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School Board's Bike Helmet Policy Deserves Praise

August 02, 1992

Talk about meddling in people's lives! As a parent whose child attends Los Naranjos Elementary School in Irvine--one of the two "test" schools for the bike helmet program--I assure you that I do not feel in any way that the Irvine School Board is undermining my parental control.

The bike helmet policy was the only way I was able to successfully get my 10-year-old to wear a helmet! With peer pressure the way it is among kids, making helmet-wearing a rule gave my son an "excuse" to wear a helmet and feel good about himself--instead of being laughed at by other kids.

Too bad you could not have attended the last school board meeting where this issue and others were discussed. The last impression you would have walked away with was that Irvine parents have abdicated their parental rights! The school district in Irvine does nothing that is without considerable consultation with parents.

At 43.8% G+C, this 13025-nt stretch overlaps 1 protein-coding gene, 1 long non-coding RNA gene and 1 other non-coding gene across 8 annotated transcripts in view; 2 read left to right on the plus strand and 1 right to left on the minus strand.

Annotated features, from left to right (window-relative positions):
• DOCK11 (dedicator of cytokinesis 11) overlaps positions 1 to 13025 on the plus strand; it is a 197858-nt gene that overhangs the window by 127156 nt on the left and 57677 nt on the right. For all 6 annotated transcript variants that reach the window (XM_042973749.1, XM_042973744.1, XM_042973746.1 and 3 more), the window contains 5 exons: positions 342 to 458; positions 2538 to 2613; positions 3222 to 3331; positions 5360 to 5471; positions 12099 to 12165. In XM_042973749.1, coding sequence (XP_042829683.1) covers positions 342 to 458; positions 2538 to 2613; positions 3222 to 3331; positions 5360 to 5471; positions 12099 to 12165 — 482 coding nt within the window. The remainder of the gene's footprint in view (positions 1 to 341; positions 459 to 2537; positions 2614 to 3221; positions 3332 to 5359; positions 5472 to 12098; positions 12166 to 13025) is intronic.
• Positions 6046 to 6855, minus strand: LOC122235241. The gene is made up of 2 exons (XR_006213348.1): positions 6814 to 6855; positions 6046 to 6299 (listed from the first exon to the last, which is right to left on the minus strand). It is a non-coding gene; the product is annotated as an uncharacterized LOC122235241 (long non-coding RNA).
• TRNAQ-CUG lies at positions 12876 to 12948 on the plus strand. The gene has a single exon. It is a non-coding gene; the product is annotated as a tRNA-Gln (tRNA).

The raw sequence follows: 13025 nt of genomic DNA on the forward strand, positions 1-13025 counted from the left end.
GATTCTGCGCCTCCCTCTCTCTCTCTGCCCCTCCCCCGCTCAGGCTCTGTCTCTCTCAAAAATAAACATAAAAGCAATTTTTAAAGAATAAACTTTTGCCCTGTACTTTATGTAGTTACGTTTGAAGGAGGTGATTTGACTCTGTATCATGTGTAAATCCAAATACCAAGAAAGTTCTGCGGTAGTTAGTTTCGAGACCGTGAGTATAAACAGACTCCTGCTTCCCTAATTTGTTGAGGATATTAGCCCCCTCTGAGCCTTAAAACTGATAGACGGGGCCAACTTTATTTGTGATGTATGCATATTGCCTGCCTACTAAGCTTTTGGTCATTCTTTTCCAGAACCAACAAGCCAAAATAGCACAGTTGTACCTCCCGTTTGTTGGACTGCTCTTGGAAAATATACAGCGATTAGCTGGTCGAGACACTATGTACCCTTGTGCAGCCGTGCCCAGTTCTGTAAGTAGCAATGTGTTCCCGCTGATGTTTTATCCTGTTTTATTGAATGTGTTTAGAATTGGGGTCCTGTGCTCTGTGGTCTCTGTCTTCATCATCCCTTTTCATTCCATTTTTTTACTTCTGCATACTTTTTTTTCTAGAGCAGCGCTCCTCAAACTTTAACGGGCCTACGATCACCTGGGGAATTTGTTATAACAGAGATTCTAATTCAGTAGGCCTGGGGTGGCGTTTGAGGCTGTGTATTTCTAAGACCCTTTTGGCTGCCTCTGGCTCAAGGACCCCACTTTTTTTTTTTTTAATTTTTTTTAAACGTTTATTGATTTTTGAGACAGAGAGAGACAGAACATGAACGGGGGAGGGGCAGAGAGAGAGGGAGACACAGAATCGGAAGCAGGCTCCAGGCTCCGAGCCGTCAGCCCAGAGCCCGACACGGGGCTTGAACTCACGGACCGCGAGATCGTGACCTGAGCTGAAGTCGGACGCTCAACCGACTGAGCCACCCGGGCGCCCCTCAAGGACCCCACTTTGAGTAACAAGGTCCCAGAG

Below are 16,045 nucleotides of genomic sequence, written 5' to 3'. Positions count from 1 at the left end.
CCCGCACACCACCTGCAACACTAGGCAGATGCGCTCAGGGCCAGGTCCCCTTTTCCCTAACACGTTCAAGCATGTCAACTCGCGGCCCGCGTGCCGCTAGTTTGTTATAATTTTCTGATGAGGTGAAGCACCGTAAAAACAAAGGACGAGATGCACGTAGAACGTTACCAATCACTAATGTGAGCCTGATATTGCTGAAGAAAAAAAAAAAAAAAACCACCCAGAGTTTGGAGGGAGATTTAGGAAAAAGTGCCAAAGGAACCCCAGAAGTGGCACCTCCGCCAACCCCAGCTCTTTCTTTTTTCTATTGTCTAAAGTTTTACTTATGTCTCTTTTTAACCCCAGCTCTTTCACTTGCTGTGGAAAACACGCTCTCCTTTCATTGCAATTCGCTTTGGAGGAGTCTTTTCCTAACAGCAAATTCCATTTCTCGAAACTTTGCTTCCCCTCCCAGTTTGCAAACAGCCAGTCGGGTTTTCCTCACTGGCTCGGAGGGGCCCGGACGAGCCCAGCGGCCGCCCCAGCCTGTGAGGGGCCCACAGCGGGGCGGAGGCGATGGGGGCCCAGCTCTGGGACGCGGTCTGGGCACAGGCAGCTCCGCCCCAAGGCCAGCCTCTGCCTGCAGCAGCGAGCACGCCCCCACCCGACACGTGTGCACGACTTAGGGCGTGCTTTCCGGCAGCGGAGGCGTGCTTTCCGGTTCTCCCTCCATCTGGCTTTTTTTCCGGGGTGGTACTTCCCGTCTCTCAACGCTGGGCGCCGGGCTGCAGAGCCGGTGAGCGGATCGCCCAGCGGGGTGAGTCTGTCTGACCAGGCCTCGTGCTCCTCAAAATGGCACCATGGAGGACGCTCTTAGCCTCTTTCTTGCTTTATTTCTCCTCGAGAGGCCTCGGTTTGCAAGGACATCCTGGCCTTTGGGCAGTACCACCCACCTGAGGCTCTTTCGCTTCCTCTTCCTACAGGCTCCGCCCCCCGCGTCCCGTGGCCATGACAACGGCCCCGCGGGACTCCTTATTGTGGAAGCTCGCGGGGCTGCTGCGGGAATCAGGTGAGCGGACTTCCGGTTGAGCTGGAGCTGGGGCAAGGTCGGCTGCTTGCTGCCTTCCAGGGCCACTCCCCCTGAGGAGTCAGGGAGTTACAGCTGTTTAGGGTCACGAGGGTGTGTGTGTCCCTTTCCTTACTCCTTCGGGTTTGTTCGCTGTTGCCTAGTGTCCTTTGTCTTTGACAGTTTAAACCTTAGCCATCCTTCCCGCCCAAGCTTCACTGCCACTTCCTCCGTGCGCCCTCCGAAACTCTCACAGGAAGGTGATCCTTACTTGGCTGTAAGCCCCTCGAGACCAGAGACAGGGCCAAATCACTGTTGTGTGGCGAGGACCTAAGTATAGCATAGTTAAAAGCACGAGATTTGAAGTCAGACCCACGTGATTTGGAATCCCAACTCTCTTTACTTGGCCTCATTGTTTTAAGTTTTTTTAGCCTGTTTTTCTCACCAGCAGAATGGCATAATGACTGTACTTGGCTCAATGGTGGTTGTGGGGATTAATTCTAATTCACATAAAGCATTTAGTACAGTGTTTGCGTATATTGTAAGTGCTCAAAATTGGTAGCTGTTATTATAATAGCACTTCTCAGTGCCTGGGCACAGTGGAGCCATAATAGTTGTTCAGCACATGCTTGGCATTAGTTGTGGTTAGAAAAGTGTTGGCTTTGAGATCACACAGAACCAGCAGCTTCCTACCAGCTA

Don't think for one minute that parents weren't involved and did not condone this new rule. The school district took this step because parents overwhelmingly asked for them to do so.

I only wish this rule could make my kid wear his helmet at other times, instead of just to and from school. What I am hoping is that he will get in the habit of wearing the helmet and this "habit" will spill over into his playtime.

A good parent can go only so far in assuring a child's safety--and can only go so far in enforcing certain rules. I know kids who won't ride their bikes--and miss out on socializing with their friends--because they are humiliated by having to wear a helmet. If some expert published a report that said wearing sequin-covered beanies would eliminate 95% of pedestrian auto accidents, how many of us would wear them?

Rules can be the boundaries within which there is much freedom! Because of the incredible influence of the media--and the stranglehold that peer pressure can have on kids--even the most sensible of kids will avoid doing what they know is best.

This rule eliminates the fear of being called a "geek" or worse because everyone has to wear a helmet--even the "cool" kids.


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